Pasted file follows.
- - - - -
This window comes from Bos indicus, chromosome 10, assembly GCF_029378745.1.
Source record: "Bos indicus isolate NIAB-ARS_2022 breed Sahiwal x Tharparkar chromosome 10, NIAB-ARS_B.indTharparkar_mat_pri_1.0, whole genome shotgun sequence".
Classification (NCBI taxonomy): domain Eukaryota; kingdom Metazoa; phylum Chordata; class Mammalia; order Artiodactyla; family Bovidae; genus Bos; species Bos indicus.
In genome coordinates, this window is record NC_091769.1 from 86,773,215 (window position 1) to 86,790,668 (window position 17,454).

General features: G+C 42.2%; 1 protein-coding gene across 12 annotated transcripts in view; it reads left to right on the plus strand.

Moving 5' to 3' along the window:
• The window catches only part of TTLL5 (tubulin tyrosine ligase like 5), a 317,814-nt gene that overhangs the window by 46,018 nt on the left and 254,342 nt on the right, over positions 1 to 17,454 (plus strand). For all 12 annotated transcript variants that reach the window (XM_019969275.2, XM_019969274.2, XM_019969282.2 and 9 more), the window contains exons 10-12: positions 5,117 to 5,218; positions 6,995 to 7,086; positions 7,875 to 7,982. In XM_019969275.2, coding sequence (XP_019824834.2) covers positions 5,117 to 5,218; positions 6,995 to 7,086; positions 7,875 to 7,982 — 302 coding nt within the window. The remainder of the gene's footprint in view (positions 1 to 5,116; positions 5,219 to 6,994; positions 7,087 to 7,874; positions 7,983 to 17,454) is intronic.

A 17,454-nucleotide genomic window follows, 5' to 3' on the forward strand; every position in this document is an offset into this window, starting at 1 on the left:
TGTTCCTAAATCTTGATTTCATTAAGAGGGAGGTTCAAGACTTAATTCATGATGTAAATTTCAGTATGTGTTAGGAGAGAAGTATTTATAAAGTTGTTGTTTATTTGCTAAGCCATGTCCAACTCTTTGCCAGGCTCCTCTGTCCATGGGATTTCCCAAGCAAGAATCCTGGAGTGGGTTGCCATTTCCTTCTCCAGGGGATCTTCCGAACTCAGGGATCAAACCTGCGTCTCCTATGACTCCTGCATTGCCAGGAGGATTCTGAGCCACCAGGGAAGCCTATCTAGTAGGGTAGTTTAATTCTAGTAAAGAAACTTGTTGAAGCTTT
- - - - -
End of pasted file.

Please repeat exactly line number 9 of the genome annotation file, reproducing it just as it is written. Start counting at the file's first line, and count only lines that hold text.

TGTTCCTAAATCTTGATTTCATTAAGAGGGAGGTTCAAGACTTAATTCATGATGTAAATTTCAGTATGTGTTAGGAGAGAAGTATTTATAAAGTTGTTGTTTATTTGCTAAGCCATGTCCAACTCTTTGCCAGGCTCCTCTGTCCATGGGATTTCCCAAGCAAGAATCCTGGAGTGGGTTGCCATTTCCTTCTCCAGGGGATCTTCCGAACTCAGGGATCAAACCTGCGTCTCCTATGACTCCTGCATTGCCAGGAGGATTCTGAGCCACCAGGGAAGCCTATCTAGTAGGGTAGTTTAATTCTAGTAAAGAAACTTGTTGAAGCTTT